Openly Gay Valley Sailor Not Discharged - KMPH FOX 26 | Central San Joaquin Valley News Source

Openly Gay Valley Sailor Not Discharged

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By: Ashley Ritchie

Last February, Petty Officer Second Class Derek Morado thought his days in the navy were limited.

"Here I am, never have gotten in trouble for anything and all of a sudden my career has ended over something that has nothing to do with my career.  To me it feels like a slap in the face," Morado said.

Morado was told he would be "administratively separated" under the terms of "Don't Ask, Don't Tell".

"Due to what they find is enough evidence to separate me based on a social networking website called My Space," Morado said.

On Thursday, more than a year after being told he would be discharged, Morado's hearing began, four months after President Obama signed a law repealing the "Don't Ask, Don't Tell" policy.

"There's nothing illegal about what the navy is trying to do to this man right now as I understand it," Attorney Mark King said.

King says that's because the law, is the law.

"If someone does something in January that by June is no longer a crime, there's nothing unconstitutional about prosecuting them in September over what happened in January, because in January it was against the law," King said.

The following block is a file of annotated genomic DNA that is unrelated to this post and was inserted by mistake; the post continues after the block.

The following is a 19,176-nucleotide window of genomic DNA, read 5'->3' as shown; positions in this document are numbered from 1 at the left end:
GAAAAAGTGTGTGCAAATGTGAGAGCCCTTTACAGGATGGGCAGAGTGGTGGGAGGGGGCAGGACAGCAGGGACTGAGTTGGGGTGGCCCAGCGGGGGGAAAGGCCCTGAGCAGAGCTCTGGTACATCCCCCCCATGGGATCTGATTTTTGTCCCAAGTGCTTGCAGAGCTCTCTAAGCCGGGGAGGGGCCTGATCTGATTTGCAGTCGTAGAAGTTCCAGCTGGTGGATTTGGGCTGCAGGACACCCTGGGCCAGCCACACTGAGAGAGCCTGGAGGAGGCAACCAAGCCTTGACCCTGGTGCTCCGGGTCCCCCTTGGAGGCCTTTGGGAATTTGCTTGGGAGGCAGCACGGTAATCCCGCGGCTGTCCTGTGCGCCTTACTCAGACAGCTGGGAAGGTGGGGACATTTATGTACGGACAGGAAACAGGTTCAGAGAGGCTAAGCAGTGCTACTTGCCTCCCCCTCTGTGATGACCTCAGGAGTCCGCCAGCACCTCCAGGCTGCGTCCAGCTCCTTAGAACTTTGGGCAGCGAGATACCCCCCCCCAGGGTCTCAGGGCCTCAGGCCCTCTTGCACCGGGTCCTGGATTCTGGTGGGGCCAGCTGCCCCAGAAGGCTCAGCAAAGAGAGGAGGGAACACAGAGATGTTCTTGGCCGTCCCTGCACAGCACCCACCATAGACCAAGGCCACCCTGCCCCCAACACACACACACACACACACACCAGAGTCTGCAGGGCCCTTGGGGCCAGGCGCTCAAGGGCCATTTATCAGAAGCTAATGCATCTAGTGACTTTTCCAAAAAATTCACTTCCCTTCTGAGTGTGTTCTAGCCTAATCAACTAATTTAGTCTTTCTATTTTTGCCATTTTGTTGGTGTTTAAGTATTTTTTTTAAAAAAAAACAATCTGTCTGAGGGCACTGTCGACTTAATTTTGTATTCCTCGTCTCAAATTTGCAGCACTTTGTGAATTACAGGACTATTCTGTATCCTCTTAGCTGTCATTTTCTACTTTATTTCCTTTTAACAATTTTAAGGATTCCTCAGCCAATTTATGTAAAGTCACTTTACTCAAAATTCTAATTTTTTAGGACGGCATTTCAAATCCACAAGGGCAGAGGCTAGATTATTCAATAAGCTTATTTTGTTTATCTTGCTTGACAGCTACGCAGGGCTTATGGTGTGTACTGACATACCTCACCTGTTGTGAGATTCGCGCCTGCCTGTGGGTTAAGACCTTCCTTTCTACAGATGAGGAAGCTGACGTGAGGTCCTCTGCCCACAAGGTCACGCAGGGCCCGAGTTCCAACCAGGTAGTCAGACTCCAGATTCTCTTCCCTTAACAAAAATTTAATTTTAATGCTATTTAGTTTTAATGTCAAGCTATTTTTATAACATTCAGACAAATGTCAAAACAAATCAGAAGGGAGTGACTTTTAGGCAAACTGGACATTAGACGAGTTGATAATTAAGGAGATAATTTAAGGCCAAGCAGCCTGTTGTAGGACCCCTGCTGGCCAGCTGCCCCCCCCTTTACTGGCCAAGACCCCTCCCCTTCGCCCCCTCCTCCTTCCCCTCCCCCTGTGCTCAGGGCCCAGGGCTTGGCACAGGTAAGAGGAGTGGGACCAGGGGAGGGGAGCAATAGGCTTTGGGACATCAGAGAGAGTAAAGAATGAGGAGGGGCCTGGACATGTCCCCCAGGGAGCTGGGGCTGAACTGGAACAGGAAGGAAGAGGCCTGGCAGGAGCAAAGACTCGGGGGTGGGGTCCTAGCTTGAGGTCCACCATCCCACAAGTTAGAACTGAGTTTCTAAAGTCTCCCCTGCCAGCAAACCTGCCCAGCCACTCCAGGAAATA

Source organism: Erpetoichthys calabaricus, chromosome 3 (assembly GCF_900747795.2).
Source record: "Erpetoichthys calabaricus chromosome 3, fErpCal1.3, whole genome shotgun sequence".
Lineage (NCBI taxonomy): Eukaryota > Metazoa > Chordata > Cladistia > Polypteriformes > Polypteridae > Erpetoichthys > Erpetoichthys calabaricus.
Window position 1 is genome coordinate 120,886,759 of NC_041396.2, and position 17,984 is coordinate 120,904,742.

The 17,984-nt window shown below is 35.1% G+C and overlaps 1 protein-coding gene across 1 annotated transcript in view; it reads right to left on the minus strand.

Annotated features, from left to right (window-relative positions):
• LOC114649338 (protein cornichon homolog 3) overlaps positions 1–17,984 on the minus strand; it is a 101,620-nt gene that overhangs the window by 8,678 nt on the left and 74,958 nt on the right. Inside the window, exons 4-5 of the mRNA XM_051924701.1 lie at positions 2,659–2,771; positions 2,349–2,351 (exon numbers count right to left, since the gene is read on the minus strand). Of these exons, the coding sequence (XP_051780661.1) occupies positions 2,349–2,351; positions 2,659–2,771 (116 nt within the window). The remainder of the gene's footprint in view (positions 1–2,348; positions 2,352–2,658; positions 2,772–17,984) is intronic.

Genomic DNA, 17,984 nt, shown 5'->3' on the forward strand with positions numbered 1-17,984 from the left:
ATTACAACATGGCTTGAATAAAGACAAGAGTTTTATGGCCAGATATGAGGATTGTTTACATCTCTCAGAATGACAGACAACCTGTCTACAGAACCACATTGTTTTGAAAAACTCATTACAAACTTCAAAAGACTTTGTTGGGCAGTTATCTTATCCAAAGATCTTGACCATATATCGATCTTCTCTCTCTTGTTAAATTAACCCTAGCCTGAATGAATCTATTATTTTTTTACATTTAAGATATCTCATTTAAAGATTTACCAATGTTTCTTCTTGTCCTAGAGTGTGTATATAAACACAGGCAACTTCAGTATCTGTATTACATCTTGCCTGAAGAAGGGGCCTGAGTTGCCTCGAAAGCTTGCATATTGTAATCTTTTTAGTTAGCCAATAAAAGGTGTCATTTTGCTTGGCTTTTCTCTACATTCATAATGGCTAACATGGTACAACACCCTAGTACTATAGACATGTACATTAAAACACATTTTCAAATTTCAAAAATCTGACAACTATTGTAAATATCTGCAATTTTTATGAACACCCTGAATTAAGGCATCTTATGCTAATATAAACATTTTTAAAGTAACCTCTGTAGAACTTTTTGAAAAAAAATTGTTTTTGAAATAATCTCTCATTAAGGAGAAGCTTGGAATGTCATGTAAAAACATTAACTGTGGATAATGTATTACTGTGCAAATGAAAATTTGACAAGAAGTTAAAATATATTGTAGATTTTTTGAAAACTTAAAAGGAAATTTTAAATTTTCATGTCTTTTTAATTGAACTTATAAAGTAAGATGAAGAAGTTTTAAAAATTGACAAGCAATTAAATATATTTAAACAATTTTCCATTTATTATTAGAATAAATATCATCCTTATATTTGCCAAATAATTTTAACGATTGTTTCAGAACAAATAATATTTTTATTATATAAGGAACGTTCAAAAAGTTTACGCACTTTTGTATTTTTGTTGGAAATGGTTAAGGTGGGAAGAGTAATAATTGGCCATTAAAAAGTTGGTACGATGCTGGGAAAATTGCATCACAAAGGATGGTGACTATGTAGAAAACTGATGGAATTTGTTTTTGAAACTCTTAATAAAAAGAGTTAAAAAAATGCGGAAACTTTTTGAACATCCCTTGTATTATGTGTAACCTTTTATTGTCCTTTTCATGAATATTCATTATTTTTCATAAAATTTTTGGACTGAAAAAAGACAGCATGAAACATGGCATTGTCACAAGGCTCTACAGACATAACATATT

In fact, a navy spokesperson tells KMPH News, the repeal of the "Don't Ask, Don't Tell" policy has to be certified by the Secretary of Defense, Chairman and President.

After that, it will take another 60 days before it goes into effect.

"We have to treat them all with dignity and respect. At the same time there is a law and we have to maintain that law," Navy Commander Danny Hernandez said.

But for Derek Morado, it wouldn't matter.

On Thursday the board voted against discharging him, which means he can continue his dreams of a decorated military career.

Hernandez tells KMPH, back in February the military began implementing the appeal and training all active and reserve personnel.

That training includes work on sensitivity and changing policies and it should be complete by the end of June.

It's not until then that it can be certified and the 60 day waiting period can begin.

If a soldier is discharged because of the "Don't Ask, Don't Tell" policy, he or she can appeal the decision.

And military decisions can be taken all the way to the Supreme Court.

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